I’d seen a few underwhelmed comments on the speech by Simon Bridges earlier in the week, “National’s economic plan for 2020”. But just possibly some of those critics had missed some real gems, that might signal an Opposition party really serious about addressing New Zealand’s longrunning economic failures. For anyone wanting the short version, there was nothing of that sort.
I was quite critical of Bridges’s speech to the National Party conference last July
But, for all the almost ritualised mentions in Simon Bridges’s speech of the importance of a strong economy (even the Prime Minister mouths those sorts of line from time to time), there was nothing – not a word – to suggest that he recognises that the biggest obstacle to higher material living standards (whether in the form of cancer care or other public or private goods and services) is the woeful productivity record that successive governments – led only by National and Labour – have presided over. There is plenty of talk about cyclical issues, but nothing about the structural failures, and nothing about what National might do that would conceivably make a real difference in reversing that performance.
Sure, it wasn’t primarily a speech about economics, but there has been nothing from Bridges or his colleagues elsewhere, and no hint of a recognition here, that much-improved productivity performance is the only sustainable path to much better material living standards. And not a hint of a recognition that these failures were already well apparent in the government in which he served (latterly as Minister of Economic Development) – and if you think politicians never make such acknowledgements then (and in fairness to Bridges) I should point out that in his brief speech at the start of the conference he did acknowledge that National hadn’t done that well on housing (“but we weren’t Phil Twyford”).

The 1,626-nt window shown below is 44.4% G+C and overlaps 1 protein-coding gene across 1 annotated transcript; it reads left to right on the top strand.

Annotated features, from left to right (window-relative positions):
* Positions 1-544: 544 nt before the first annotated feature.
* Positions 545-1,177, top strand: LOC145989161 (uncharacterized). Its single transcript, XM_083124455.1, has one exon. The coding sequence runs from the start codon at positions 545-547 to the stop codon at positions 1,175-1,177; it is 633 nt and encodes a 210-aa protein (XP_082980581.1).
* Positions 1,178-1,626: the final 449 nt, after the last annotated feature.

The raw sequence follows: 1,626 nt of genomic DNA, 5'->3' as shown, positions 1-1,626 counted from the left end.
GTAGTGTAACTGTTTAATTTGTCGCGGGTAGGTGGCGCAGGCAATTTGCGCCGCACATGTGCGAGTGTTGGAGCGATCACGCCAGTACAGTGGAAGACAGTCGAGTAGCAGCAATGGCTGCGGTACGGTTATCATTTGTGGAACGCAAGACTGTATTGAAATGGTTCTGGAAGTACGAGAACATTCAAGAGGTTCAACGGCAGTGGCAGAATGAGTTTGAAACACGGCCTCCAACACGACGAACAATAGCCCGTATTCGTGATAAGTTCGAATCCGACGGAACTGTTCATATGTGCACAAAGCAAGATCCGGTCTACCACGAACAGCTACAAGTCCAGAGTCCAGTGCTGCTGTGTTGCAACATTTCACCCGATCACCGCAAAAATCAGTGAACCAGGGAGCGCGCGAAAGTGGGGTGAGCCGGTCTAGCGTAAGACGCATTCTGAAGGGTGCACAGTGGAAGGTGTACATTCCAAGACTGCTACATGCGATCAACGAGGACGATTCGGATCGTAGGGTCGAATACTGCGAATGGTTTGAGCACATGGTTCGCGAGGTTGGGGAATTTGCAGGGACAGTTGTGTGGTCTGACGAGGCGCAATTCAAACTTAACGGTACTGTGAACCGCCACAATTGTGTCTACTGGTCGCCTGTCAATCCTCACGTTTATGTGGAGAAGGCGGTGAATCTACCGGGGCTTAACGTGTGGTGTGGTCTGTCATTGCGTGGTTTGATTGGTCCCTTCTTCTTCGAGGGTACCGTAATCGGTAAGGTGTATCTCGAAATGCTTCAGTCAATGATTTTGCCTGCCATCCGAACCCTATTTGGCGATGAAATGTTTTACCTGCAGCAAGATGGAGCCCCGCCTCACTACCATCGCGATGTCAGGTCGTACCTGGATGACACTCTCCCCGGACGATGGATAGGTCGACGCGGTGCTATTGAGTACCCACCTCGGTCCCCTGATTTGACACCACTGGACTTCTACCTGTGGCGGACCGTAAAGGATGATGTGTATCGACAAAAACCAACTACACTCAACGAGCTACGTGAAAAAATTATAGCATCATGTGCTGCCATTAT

But I was a bit more positive about the economic policy discussion document released a month or so later.
Quite a few of things National is proposing look sensible. The general direction looks sensible. The rhetoric is better than it was – although, by itself, such rhetoric is cheap, and is the sort of thing most Oppositions for 25 years have eventually come round to saying. But the scale of the policy response they are talking about is simply incommensurate to the scale of the problem (much of the policy mix they are suggesting is carrying on a broad approach they adopted in government, and productivity growth was very disappointing then). For New Zealand average labour productivity to match that in top-tier OECD countries would require a 60 per cent lift from where we are. That is simply huge. Huge problems are rarely successfully answered with small changes (even a succession of them).